NASA Just Sent Pizzas, Ice Cream, and Horrible Bacteria to ISS Astronauts

Getty Images / Bill Ingalls/NASA

Check out this scoop, y’all: NASA sent a shitload of ice cream, pizza, and E. coli bacteria to the International Space Station (ISS) on Sunday. The goods were ferried up on a Cygnus rocket that departed from Wallops Island, Virginia at 7:19 a.m. Eastern. Now, a representative from NASA tells Inverse the lowdown on what tasty treats — and science experiments — were sent and why.

“[There were] 32 frozen fruit bars (various flavors), 30 ice cream cups (split chocolate and vanilla), eight ice cream bars, and 10 ice cream sandwiches,” the NASA rep tells Inverse. We’ve requested additional information on the pizza toppings and will update this post if and when we hear back.

Though the sweet treats and pizza were purely for moral support, the E. coli was not. I mean, that’d be a pretty twisted way for NASA to express gratitude to our astronauts, right? The bacteria is actually part of a science experiment called E. coli AntiMicrobial Satellite (EcAMSat). The idea is that studying how E. coli behaves in microgravity will help scientists create better antibiotics for astronauts should they get sick on a mission.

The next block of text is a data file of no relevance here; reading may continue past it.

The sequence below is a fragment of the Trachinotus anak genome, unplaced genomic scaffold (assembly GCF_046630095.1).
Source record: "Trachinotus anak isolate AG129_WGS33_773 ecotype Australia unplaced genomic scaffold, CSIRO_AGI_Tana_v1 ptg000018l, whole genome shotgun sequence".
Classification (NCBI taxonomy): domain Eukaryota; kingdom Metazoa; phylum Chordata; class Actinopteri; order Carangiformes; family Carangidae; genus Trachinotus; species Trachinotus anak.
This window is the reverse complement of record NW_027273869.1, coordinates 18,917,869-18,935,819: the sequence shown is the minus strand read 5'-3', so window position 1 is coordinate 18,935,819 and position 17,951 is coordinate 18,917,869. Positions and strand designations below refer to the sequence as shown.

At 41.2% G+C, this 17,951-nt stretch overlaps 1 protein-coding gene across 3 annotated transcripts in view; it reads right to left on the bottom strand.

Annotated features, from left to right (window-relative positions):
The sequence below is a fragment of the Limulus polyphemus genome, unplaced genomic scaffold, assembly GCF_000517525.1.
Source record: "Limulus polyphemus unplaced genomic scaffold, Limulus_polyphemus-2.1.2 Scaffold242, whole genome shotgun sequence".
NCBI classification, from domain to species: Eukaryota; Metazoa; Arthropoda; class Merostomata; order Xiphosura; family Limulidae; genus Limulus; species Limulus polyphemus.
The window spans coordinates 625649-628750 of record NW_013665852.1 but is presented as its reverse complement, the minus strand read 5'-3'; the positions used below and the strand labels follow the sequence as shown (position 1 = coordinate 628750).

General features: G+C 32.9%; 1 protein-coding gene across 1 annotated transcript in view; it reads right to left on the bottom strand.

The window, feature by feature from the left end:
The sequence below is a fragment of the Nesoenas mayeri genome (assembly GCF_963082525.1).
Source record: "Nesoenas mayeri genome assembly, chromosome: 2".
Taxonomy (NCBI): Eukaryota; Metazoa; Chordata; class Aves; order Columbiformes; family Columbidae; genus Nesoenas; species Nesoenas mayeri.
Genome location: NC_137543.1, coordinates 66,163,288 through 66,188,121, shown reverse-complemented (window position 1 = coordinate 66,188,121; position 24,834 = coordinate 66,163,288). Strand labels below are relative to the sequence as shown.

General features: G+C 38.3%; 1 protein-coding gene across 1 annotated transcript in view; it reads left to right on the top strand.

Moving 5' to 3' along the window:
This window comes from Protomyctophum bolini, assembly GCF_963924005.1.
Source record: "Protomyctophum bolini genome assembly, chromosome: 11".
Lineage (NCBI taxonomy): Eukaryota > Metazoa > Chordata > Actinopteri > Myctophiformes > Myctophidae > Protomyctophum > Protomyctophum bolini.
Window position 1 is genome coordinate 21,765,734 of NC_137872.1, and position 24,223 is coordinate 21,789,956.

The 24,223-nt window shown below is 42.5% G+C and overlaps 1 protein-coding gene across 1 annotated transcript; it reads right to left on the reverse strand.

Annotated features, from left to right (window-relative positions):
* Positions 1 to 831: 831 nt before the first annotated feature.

“The E. coli AntiMicrobial Satellite (EcAMSat) mission will investigate space microgravity effects on the antibiotic resistance of E. coli, a bacterial pathogen responsible for urinary tract infection in humans and animals,” NASA explained in a statement.

While ice cream and E. coli might sound like the set up to a bad joke — or a bad weekend — all of these things are really important to NASA astronauts. Let’s just hope no one on board has to deal with E. coli in any capacity that’s not purely scientific.

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